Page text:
People wonder how I come up with ideas for my blog posts 5 days a week for the last 10-and-a-half-years. I have to stop and wonder sometimes, myself. That’s around 2,600 posts.
Well this post was born of this picture I happened to see recently in my photo file of Max and Lily with my broom. It made for a cute shot, but a broom is not something you want your cats to play with. Since Lily was a kitten, she’s had a fascination with the broom. She likes to chew the straw and I don’t think that’s good for cats—they could get it caught in their throat, then what? A trip to the vet. I image a sharp piece of straw swallowed could cause problems in the intestines if it made it that far. There’s also the chance that a broom could fall on a kitten and cause a head injury. No. I keep my brooms away from my cats. But I did stop long enough this day to snap a picture. (As an aside, this photo was taken probably eight years ago and after seeing it, I now realize I need a new broom. The straw on this one is about four inches shorter now.)
What are some of the other less known household dangers for cats? For kittens, one is the toilet. To this day, even though both Lily and Sophie are grown up cats, we keep our toilet lids down. It’s become a habit—and a good one to get into, in case we adopt another kitten. Also, Lily has been known to drop her toys in her water bowl. What would keep her from dropping them into the toilet?
Some cats love drinking out of the toilet. We all clean our toilets and that cleaner can be seriously toxic. At our house, we avoid using the cleaner packets that you leave in the toilet—those that fill the bowl with their cleaning agent with every flush. What if a guest leaves the toilet lid up? This could be disastrous for your cats.
While most cats are probably not attracted to the scents of most household cleaners, disinfectants, etc., some of them might be and there’s also the chance that a cat will take a lick, rub against a dripping container and lick their fur, or step onto a floor soaking in a toxic stripper, for example. Many cats are fascinated by the flicker of a candle. Yes, the squatty candles are safer as they’re not so easily toppled, but let’s not chance a cat burning her whiskers or tail or…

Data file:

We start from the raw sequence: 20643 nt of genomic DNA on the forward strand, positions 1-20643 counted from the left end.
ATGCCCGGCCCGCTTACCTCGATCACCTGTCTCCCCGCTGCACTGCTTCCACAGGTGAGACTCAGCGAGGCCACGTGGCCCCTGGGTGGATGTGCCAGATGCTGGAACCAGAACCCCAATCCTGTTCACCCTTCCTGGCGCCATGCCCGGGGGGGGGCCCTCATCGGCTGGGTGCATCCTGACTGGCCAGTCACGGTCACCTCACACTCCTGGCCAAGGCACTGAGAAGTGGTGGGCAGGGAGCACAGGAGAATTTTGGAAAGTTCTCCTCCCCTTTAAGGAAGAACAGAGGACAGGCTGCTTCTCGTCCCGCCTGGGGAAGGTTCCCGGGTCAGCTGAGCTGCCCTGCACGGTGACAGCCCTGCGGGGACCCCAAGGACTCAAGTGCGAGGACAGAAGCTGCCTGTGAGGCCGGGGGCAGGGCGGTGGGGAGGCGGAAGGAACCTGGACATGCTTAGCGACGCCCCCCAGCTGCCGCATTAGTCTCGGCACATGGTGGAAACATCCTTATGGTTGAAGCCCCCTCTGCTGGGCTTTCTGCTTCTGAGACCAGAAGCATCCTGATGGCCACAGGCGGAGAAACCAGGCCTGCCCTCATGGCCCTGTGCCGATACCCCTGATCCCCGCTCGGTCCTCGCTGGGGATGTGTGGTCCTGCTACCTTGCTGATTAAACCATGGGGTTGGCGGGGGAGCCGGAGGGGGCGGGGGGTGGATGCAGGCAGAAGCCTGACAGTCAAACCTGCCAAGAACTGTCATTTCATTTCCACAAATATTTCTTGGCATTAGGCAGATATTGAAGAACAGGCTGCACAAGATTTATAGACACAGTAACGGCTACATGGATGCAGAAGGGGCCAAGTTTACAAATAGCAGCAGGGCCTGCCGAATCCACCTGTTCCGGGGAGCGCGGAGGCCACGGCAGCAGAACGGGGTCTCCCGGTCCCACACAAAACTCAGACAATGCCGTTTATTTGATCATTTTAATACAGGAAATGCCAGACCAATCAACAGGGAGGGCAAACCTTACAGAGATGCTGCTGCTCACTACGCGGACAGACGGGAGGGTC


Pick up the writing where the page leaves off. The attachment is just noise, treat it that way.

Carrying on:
Here’s a good site listing 15 household hazards for cats. We all know some of them—but it’s good to get a refresher course. It could save a life. https://www.catster.com/cat-food/household-hazards-for-cats
Some foods are toxic to cats—chocolate for one, and avocado, grapes, raisins, onions, garlic, caffeinated drinks and alcohol.
I know that my readers are mature, but in case someone who doesn’t know better is reading this I want to emphasize that alcohol is toxic to cats and dogs. Here’s a great article worth reading for all of us since it also includes warnings about our mouth rinse, baking ingredients that might contain alcohol, and so forth. It’s eye-opening. I recall in my younger days my mare (yes a horse) walking up behind me and lapping at a Mai Tai (cocktail) I had in my hand. It was in one of those wide mouth glasses, so she could actually take a sip. Who knew I had an alcoholic horse on my hands? https://www.natural-wonder-pets.com/how-harmful-is-alcohol-to-dogs-and-cats.html
Keep your pet safe this holiday season as you are baking or nipping. And be sure to store away any baked goods or homemade wines or kalhua someone might bring you.